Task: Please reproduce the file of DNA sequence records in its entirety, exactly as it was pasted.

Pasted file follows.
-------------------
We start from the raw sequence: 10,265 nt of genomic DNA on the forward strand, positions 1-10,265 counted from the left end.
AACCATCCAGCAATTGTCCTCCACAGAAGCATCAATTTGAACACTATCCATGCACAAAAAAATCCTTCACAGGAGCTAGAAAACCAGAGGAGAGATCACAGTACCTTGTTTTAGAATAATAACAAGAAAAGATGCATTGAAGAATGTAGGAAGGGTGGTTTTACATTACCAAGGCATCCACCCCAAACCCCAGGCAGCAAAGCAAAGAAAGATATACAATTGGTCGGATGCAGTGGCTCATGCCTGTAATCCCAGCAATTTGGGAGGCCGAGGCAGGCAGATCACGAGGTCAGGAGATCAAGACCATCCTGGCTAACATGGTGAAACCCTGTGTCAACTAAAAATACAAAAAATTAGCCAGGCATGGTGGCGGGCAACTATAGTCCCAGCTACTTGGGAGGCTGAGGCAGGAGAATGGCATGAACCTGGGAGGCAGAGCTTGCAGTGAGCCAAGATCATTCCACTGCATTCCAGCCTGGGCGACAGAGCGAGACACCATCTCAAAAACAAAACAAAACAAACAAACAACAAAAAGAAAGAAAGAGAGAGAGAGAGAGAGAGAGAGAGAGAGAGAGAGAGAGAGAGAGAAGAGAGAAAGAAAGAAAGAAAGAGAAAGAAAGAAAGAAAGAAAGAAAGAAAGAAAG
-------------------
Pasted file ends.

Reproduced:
We start from the raw sequence: 10,265 nt of genomic DNA on the forward strand, positions 1-10,265 counted from the left end.
AACCATCCAGCAATTGTCCTCCACAGAAGCATCAATTTGAACACTATCCATGCACAAAAAAATCCTTCACAGGAGCTAGAAAACCAGAGGAGAGATCACAGTACCTTGTTTTAGAATAATAACAAGAAAAGATGCATTGAAGAATGTAGGAAGGGTGGTTTTACATTACCAAGGCATCCACCCCAAACCCCAGGCAGCAAAGCAAAGAAAGATATACAATTGGTCGGATGCAGTGGCTCATGCCTGTAATCCCAGCAATTTGGGAGGCCGAGGCAGGCAGATCACGAGGTCAGGAGATCAAGACCATCCTGGCTAACATGGTGAAACCCTGTGTCAACTAAAAATACAAAAAATTAGCCAGGCATGGTGGCGGGCAACTATAGTCCCAGCTACTTGGGAGGCTGAGGCAGGAGAATGGCATGAACCTGGGAGGCAGAGCTTGCAGTGAGCCAAGATCATTCCACTGCATTCCAGCCTGGGCGACAGAGCGAGACACCATCTCAAAAACAAAACAAAACAAACAAACAACAAAAAGAAAGAAAGAGAGAGAGAGAGAGAGAGAGAGAGAGAGAGAGAGAGAGAGAGAGAAGAGAGAAAGAAAGAAAGAAAGAGAAAGAAAGAAAGAAAGAAAGAAAGAAAGAAAG